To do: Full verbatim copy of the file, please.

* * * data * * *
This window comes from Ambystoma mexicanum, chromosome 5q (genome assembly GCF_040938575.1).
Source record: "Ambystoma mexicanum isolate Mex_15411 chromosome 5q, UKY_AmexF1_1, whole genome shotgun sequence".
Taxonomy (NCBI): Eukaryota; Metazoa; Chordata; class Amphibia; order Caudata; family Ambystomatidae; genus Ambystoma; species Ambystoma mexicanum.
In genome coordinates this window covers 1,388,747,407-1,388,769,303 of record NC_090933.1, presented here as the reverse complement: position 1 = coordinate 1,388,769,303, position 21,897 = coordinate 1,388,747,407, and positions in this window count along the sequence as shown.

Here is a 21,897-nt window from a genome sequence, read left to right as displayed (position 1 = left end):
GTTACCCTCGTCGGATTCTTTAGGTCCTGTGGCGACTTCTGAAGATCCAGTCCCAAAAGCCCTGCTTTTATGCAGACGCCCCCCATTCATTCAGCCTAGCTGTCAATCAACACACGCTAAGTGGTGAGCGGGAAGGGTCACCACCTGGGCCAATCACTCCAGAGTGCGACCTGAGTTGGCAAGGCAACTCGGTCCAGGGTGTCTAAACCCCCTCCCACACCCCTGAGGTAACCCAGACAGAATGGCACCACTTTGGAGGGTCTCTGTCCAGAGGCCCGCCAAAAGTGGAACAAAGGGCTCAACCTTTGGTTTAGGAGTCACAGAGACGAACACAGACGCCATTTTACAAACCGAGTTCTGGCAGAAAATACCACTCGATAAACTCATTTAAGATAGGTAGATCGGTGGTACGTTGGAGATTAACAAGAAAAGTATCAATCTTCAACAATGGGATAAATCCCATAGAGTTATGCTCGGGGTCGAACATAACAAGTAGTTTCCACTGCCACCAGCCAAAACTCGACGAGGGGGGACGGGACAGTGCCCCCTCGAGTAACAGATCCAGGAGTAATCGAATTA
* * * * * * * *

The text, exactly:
This window comes from Ambystoma mexicanum, chromosome 5q (genome assembly GCF_040938575.1).
Source record: "Ambystoma mexicanum isolate Mex_15411 chromosome 5q, UKY_AmexF1_1, whole genome shotgun sequence".
Taxonomy (NCBI): Eukaryota; Metazoa; Chordata; class Amphibia; order Caudata; family Ambystomatidae; genus Ambystoma; species Ambystoma mexicanum.
In genome coordinates this window covers 1,388,747,407-1,388,769,303 of record NC_090933.1, presented here as the reverse complement: position 1 = coordinate 1,388,769,303, position 21,897 = coordinate 1,388,747,407, and positions in this window count along the sequence as shown.

Here is a 21,897-nt window from a genome sequence, read left to right as displayed (position 1 = left end):
GTTACCCTCGTCGGATTCTTTAGGTCCTGTGGCGACTTCTGAAGATCCAGTCCCAAAAGCCCTGCTTTTATGCAGACGCCCCCCATTCATTCAGCCTAGCTGTCAATCAACACACGCTAAGTGGTGAGCGGGAAGGGTCACCACCTGGGCCAATCACTCCAGAGTGCGACCTGAGTTGGCAAGGCAACTCGGTCCAGGGTGTCTAAACCCCCTCCCACACCCCTGAGGTAACCCAGACAGAATGGCACCACTTTGGAGGGTCTCTGTCCAGAGGCCCGCCAAAAGTGGAACAAAGGGCTCAACCTTTGGTTTAGGAGTCACAGAGACGAACACAGACGCCATTTTACAAACCGAGTTCTGGCAGAAAATACCACTCGATAAACTCATTTAAGATAGGTAGATCGGTGGTACGTTGGAGATTAACAAGAAAAGTATCAATCTTCAACAATGGGATAAATCCCATAGAGTTATGCTCGGGGTCGAACATAACAAGTAGTTTCCACTGCCACCAGCCAAAACTCGACGAGGGGGGACGGGACAGTGCCCCCTCGAGTAACAGATCCAGGAGTAATCGAATTA